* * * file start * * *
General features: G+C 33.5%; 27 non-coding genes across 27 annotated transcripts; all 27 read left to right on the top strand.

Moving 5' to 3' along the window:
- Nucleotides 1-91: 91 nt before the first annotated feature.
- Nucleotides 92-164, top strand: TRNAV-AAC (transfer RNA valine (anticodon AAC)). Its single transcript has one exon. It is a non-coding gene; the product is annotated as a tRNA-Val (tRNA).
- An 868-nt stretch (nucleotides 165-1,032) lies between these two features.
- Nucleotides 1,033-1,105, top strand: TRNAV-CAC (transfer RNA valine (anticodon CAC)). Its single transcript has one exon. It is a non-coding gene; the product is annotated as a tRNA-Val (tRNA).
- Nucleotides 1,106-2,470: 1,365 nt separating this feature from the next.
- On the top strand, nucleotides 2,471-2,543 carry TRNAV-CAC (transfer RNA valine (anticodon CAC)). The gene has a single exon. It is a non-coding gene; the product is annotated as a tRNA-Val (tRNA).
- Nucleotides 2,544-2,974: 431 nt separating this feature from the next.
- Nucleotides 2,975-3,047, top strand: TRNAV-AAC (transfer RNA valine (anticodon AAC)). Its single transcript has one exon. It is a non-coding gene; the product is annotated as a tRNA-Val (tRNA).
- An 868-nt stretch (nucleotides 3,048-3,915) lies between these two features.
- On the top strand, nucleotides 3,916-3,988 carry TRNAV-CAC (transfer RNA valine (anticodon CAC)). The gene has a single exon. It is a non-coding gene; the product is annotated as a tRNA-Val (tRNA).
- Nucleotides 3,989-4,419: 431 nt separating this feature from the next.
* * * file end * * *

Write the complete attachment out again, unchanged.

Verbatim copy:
General features: G+C 33.5%; 27 non-coding genes across 27 annotated transcripts; all 27 read left to right on the top strand.

Moving 5' to 3' along the window:
- Nucleotides 1-91: 91 nt before the first annotated feature.
- Nucleotides 92-164, top strand: TRNAV-AAC (transfer RNA valine (anticodon AAC)). Its single transcript has one exon. It is a non-coding gene; the product is annotated as a tRNA-Val (tRNA).
- An 868-nt stretch (nucleotides 165-1,032) lies between these two features.
- Nucleotides 1,033-1,105, top strand: TRNAV-CAC (transfer RNA valine (anticodon CAC)). Its single transcript has one exon. It is a non-coding gene; the product is annotated as a tRNA-Val (tRNA).
- Nucleotides 1,106-2,470: 1,365 nt separating this feature from the next.
- On the top strand, nucleotides 2,471-2,543 carry TRNAV-CAC (transfer RNA valine (anticodon CAC)). The gene has a single exon. It is a non-coding gene; the product is annotated as a tRNA-Val (tRNA).
- Nucleotides 2,544-2,974: 431 nt separating this feature from the next.
- Nucleotides 2,975-3,047, top strand: TRNAV-AAC (transfer RNA valine (anticodon AAC)). Its single transcript has one exon. It is a non-coding gene; the product is annotated as a tRNA-Val (tRNA).
- An 868-nt stretch (nucleotides 3,048-3,915) lies between these two features.
- On the top strand, nucleotides 3,916-3,988 carry TRNAV-CAC (transfer RNA valine (anticodon CAC)). The gene has a single exon. It is a non-coding gene; the product is annotated as a tRNA-Val (tRNA).
- Nucleotides 3,989-4,419: 431 nt separating this feature from the next.